But members of Congress, urged on by big money from Wall Street, decided that this sensible buffer between casino-like derivatives trading and the American taxpayer was such a bad idea that it had to be discarded through surreptitious and disguised means.
The banks have been out to kill the swaps push-out from the beginning. That makes sense for them since the capital needed to back a subsidiary would cost them more than their basic capital. Banks can raise general capital cheaply since investors have learned that failure is not a concern for banks that are too-big-to-fail. Capital funding for a subsidiary that is separated from this safety net is more costly because a bail out is less likely.
The banks also got some of their customers who often enter into swaps with the banks to urge repeal. The customers complained that their swaps would cost more. Of course they would, since the bank subsidiary’s capital backing the swaps would cost more. But the customers, as contract counterparties, have been relying on the too-big-to-fail safety net. Like investors in the banks, these customers simply should not benefit from a pipeline to the American taxpayers. Any additional cost is an element of elimination of that benefit, nothing more.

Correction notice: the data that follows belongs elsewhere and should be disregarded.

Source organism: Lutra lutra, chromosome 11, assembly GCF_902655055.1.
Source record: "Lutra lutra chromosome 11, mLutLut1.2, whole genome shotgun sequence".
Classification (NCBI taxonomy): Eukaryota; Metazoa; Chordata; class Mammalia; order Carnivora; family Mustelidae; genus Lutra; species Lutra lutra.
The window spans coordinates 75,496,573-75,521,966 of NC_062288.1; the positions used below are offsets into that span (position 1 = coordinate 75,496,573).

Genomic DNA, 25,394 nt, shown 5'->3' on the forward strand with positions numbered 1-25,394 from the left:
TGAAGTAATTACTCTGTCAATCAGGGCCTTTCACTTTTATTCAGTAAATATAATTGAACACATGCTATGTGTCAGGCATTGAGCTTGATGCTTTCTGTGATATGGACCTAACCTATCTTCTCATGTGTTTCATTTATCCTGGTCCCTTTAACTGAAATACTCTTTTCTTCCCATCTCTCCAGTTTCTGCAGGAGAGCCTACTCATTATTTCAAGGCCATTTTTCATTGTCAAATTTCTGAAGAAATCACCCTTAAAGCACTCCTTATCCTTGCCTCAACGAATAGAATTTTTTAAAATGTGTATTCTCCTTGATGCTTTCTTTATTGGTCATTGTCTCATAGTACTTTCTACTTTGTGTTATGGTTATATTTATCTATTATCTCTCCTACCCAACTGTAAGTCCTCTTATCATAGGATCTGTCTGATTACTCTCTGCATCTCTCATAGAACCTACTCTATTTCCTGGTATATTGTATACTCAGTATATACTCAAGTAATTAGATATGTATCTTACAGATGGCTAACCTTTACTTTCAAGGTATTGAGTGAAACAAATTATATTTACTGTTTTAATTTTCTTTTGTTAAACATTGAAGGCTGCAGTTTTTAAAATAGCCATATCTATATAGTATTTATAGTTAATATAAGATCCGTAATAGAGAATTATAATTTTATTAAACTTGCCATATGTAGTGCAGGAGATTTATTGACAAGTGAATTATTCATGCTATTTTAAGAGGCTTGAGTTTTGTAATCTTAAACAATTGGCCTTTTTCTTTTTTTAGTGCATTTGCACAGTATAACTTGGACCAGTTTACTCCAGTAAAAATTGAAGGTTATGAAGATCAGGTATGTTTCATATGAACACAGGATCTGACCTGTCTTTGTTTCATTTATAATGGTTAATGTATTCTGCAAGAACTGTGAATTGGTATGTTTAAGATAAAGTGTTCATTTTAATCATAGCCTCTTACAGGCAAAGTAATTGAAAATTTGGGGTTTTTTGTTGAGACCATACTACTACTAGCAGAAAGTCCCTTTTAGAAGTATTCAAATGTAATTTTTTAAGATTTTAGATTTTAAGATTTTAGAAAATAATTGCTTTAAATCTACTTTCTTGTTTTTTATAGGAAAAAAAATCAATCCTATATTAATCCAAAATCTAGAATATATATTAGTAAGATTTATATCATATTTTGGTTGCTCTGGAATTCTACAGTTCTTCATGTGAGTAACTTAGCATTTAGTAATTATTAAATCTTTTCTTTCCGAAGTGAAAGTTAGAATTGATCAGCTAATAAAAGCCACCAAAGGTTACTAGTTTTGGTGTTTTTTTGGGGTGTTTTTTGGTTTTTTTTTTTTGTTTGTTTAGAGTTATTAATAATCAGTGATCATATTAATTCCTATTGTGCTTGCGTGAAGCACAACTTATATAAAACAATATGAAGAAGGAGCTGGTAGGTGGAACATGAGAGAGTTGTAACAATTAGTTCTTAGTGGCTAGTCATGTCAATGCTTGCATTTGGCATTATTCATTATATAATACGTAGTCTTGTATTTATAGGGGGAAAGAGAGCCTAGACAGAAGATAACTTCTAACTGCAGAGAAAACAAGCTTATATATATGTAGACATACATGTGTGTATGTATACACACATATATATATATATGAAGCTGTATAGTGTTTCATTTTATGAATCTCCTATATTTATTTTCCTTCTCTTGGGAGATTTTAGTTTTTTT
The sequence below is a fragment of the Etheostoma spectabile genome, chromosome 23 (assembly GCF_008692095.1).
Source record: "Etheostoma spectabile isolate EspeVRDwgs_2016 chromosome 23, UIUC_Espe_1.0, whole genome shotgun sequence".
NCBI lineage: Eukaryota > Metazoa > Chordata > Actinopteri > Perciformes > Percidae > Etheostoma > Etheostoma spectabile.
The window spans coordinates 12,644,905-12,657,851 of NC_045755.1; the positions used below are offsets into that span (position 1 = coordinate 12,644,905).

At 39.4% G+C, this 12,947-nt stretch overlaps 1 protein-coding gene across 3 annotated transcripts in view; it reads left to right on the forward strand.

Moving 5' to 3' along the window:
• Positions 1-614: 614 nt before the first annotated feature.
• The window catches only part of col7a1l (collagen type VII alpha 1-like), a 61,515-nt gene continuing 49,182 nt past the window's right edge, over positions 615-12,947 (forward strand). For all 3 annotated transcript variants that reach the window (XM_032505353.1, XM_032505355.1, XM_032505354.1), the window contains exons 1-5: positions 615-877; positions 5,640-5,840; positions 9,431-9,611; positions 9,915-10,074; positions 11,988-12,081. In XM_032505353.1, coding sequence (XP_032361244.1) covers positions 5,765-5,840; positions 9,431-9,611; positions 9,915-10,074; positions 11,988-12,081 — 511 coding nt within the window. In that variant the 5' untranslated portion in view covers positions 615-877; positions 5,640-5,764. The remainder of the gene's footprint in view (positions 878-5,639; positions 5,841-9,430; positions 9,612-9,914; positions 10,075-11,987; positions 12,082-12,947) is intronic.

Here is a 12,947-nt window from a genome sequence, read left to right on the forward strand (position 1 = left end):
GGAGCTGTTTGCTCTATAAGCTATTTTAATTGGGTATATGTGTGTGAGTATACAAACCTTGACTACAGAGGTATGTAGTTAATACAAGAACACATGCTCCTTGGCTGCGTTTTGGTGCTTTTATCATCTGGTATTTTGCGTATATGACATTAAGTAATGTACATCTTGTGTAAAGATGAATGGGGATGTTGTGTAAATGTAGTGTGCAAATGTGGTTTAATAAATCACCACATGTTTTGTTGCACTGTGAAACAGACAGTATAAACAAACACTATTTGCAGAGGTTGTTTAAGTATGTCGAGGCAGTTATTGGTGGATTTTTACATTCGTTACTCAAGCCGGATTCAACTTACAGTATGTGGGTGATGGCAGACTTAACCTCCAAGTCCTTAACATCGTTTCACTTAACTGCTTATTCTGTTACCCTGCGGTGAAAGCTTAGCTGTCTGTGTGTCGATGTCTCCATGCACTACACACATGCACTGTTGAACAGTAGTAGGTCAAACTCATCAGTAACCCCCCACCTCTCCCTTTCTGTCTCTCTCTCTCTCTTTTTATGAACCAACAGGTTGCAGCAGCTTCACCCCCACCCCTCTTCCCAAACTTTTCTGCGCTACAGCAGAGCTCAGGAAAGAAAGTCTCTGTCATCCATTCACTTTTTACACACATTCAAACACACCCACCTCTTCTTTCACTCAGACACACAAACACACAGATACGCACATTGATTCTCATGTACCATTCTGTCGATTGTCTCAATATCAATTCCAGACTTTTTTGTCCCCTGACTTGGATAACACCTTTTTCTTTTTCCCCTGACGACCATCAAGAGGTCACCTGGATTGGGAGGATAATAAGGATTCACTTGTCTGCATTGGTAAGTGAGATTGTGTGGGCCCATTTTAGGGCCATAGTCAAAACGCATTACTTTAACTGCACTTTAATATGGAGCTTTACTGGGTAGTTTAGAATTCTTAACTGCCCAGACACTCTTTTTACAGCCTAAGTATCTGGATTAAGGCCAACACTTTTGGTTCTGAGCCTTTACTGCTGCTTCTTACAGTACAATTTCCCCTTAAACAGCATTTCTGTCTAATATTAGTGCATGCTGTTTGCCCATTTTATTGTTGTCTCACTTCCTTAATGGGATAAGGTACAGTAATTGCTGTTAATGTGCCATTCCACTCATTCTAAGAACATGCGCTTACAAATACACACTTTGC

In Washington, banks have been allowed to set the terms of the regulatory debate. The financial crisis provides many lessons, but one of its central was that allowing banks free reign leads to disastrous results for all Americans. Six years after the onset of the financial crisis, it’s too soon to forget that lesson and revive too-big-to-fail.
By: Wallace Turbeville, The American Prospect, December 12, 2014